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General country information

A founder member of the EU, France is the UK’s nearest European neighbour and a popular holiday
destination and place for investment.

The French coastline borders the English Channel, Bay of Biscay and Mediterranean while it has land borders with Belgium, Luxemburg, Germany, Switzerland, Italy and Spain.

The country is divided into 22 regions and 96 departments. Alsace, Aquitaine, Auvergne, Basse-Normandie, Bourgogne, Bretagne, Centre, Champagne-Ardenne, Corse, Franche-Comte, Haute-Normandie, Ile-de-France, Languedoc-Roussillon, Limousin, Lorraine, Midi-Pyrenees, Nord-Pas-de-Calais, Pays de la Loire, Picardie, Poitou-Charentes, Provence-Alpes-Cote d’Azur, Rhone-Alpes. The landscape and climate varies considerably across the country, from the rugged crispness of the Alps to the gentle atmosphere of Provence.

Although famously agricultural, France also has many modern and hi-tech industries. The Government has stakes in a number of major companies and a significant proportion of the workforce comprises public sector employees who enjoy relatively generous benefits and pension arrangements.

During the housing boom (1997-2007) French house prices surged by 150% (112.5% inflation-adjusted). However, the housing market started to weaken in 2008, mainly due to the global crisis. House prices fell by 3.82% (-5.48% inflation-adjusted) in 2008 and by another 4.07% (-4.41% inflation-adjusted) in 2009.

Following a dip in 2008 and 2009 the housing market bounced back strongly in 2010, with house prices rising by 7.57% (5.82%). In 2011 however, the housing market started to slow, with house prices rising by just 3.66% (1.19% inflation-adjusted), mainly due to the adverse impact of the eurozone debt crisis.
In 2012, the total number of existing homes sold in France fell by 11.9% y-o-y to 709,000 units, according to the Conseil général de I’environnement et du développement durable (CGEDD).

Construction activity is also down. The total number of authorized houses in France fell by 7.3% to 495,496 units in 2012 from the previous year, according to the Ministère de l’Écologie, du Développement Durable et de l’Énergie. Likewise, the number of houses under construction also dropped 17.8%, to 346,463 units in 2012 from a year earlier.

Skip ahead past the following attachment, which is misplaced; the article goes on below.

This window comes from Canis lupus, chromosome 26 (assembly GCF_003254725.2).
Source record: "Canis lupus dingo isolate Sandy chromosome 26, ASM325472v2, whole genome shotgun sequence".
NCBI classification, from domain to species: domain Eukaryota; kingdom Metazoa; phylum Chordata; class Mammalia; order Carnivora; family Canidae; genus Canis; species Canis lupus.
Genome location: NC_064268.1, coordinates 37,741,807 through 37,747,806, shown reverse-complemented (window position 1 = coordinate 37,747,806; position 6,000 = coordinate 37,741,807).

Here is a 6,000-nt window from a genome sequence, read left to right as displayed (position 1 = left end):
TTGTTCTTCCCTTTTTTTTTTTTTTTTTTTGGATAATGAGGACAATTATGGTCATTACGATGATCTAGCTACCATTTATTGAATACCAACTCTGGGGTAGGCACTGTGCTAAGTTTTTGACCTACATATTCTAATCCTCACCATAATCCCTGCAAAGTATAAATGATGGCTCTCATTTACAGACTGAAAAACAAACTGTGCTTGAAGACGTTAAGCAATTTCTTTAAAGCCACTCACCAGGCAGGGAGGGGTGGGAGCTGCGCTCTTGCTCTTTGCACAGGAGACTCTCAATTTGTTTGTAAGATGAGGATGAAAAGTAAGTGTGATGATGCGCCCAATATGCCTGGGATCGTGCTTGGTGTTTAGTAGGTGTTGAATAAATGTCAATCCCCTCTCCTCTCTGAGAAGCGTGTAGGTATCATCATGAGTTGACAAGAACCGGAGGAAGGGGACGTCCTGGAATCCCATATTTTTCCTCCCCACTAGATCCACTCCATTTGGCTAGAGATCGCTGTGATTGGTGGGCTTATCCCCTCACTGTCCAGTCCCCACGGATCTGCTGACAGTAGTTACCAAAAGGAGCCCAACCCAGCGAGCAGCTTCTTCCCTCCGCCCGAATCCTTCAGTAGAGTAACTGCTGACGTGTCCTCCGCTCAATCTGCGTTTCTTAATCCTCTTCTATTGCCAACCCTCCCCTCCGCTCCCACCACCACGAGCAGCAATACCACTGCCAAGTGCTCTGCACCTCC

France’s housing market is expected to remain depressed in 2013, as economic conditions worsen, though the economy is expected to grow again after seeing no growth in 2012 showing reasons for optimism..

Property purchase costs can be high in France ranging from 8.38% to 29.41%. New properties have the highest costs because of the 19.6% VAT but this is slightly offset by a lower registration fee. Real estate agent fees range from 3% to 10% typically split between buyer and seller.

Rental income tax is surprisingly low with the effective rate of tax on gross rental income accruing to non-resident foreigners likely to be around 10.00% on an income of €1,500/month. Capital gains are generally taxed at 19% for EU citizens, 33.33% for non-EU citizens.

There is no restriction on UK citizens buying property in France although care has to be taken over tax, legal and inheritance issues. In transferring a property both the buyer and seller must use a notaire (a state appointed lawyer who usually acts for both sides) although they can if they wish also seek additional legal advice. The notaire’s fees plus stamp duty are likely to come to between 6 per cent and 8 per cent of the price. In some instances estate agents’ fees, which can be as high as 10 per cent, are also payable by the buyer.

Buyers should be warned not to commit themselves to a purchase before they intend. A compromise de vente, often presented by an estate agent, is a legally binding agreement to purchase – although there is a brief cooling off period allowed after signing during which the agreement can be nullified. A deposit of about 10 per cent of the purchase price will be required at this stage.

Completion of the purchase transaction will usually involve attending the notaire’s office to hear the contract read through (at rapid rate).

With easy access from the UK, France will always be a popular choice for property investment and with prices currently subdued, 2013/2014 could be an opportune time.


Country stats

Area: 543,965 sq km
Population: 65.44m (July 2012 est.)
Principal cities: Paris, Strasberg, Lyon, Bordeaux
Median age of population: total: 38.6 years, male: 37 years, female: 40.1 years (2004 est.)
Language: French 100%, rapidly declining regional dialects and languages (Provencal, Breton,Alsatian, Corsican, Catalan, Basque, Flemish)
Employment rate: 90.3%
Flying time from UK: Paris – 0.32hrs Bordeaux and Lyon – 1hrs
Currency: 1 euro (EUR) = 100 Cents
Time difference from UK: Paris – UTC/GMT +2 hour
Rate of inflation: 0.75% (2012 est.)
International dialling code: +33
GDP per person: $42,377
Climate: Average annual rainfall 587 mm

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